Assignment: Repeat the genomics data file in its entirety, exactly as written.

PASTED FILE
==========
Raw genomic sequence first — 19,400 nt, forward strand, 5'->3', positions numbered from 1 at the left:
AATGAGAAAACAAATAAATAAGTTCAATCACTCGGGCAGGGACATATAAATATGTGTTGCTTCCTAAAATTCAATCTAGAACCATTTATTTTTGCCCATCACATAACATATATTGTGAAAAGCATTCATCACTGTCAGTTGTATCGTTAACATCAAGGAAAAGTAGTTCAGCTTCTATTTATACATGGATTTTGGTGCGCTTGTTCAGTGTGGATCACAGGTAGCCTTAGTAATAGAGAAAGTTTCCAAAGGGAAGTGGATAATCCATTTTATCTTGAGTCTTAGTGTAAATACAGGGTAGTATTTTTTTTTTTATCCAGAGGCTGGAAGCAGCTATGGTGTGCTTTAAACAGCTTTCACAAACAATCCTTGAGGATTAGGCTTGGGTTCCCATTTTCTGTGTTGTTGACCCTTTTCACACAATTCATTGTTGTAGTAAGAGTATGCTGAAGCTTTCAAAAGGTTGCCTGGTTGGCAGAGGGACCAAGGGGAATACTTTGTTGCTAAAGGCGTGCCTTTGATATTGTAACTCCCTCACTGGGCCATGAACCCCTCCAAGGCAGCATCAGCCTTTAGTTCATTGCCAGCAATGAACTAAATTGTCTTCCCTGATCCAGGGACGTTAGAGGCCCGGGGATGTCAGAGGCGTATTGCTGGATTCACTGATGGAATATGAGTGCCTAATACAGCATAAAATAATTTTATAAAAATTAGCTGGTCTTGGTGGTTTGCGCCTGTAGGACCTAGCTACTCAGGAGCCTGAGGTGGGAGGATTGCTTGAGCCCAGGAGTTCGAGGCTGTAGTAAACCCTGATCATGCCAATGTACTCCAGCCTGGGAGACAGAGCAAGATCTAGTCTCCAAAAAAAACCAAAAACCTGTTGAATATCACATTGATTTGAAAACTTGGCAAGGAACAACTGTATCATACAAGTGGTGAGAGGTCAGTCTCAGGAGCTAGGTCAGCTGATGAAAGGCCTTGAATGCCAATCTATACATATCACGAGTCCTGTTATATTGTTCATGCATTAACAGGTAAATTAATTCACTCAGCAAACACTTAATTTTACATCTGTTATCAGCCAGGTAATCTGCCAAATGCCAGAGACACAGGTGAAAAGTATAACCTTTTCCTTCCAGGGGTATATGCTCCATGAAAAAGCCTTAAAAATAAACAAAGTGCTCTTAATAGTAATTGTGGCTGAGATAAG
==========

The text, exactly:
Raw genomic sequence first — 19,400 nt, forward strand, 5'->3', positions numbered from 1 at the left:
AATGAGAAAACAAATAAATAAGTTCAATCACTCGGGCAGGGACATATAAATATGTGTTGCTTCCTAAAATTCAATCTAGAACCATTTATTTTTGCCCATCACATAACATATATTGTGAAAAGCATTCATCACTGTCAGTTGTATCGTTAACATCAAGGAAAAGTAGTTCAGCTTCTATTTATACATGGATTTTGGTGCGCTTGTTCAGTGTGGATCACAGGTAGCCTTAGTAATAGAGAAAGTTTCCAAAGGGAAGTGGATAATCCATTTTATCTTGAGTCTTAGTGTAAATACAGGGTAGTATTTTTTTTTTTATCCAGAGGCTGGAAGCAGCTATGGTGTGCTTTAAACAGCTTTCACAAACAATCCTTGAGGATTAGGCTTGGGTTCCCATTTTCTGTGTTGTTGACCCTTTTCACACAATTCATTGTTGTAGTAAGAGTATGCTGAAGCTTTCAAAAGGTTGCCTGGTTGGCAGAGGGACCAAGGGGAATACTTTGTTGCTAAAGGCGTGCCTTTGATATTGTAACTCCCTCACTGGGCCATGAACCCCTCCAAGGCAGCATCAGCCTTTAGTTCATTGCCAGCAATGAACTAAATTGTCTTCCCTGATCCAGGGACGTTAGAGGCCCGGGGATGTCAGAGGCGTATTGCTGGATTCACTGATGGAATATGAGTGCCTAATACAGCATAAAATAATTTTATAAAAATTAGCTGGTCTTGGTGGTTTGCGCCTGTAGGACCTAGCTACTCAGGAGCCTGAGGTGGGAGGATTGCTTGAGCCCAGGAGTTCGAGGCTGTAGTAAACCCTGATCATGCCAATGTACTCCAGCCTGGGAGACAGAGCAAGATCTAGTCTCCAAAAAAAACCAAAAACCTGTTGAATATCACATTGATTTGAAAACTTGGCAAGGAACAACTGTATCATACAAGTGGTGAGAGGTCAGTCTCAGGAGCTAGGTCAGCTGATGAAAGGCCTTGAATGCCAATCTATACATATCACGAGTCCTGTTATATTGTTCATGCATTAACAGGTAAATTAATTCACTCAGCAAACACTTAATTTTACATCTGTTATCAGCCAGGTAATCTGCCAAATGCCAGAGACACAGGTGAAAAGTATAACCTTTTCCTTCCAGGGGTATATGCTCCATGAAAAAGCCTTAAAAATAAACAAAGTGCTCTTAATAGTAATTGTGGCTGAGATAAG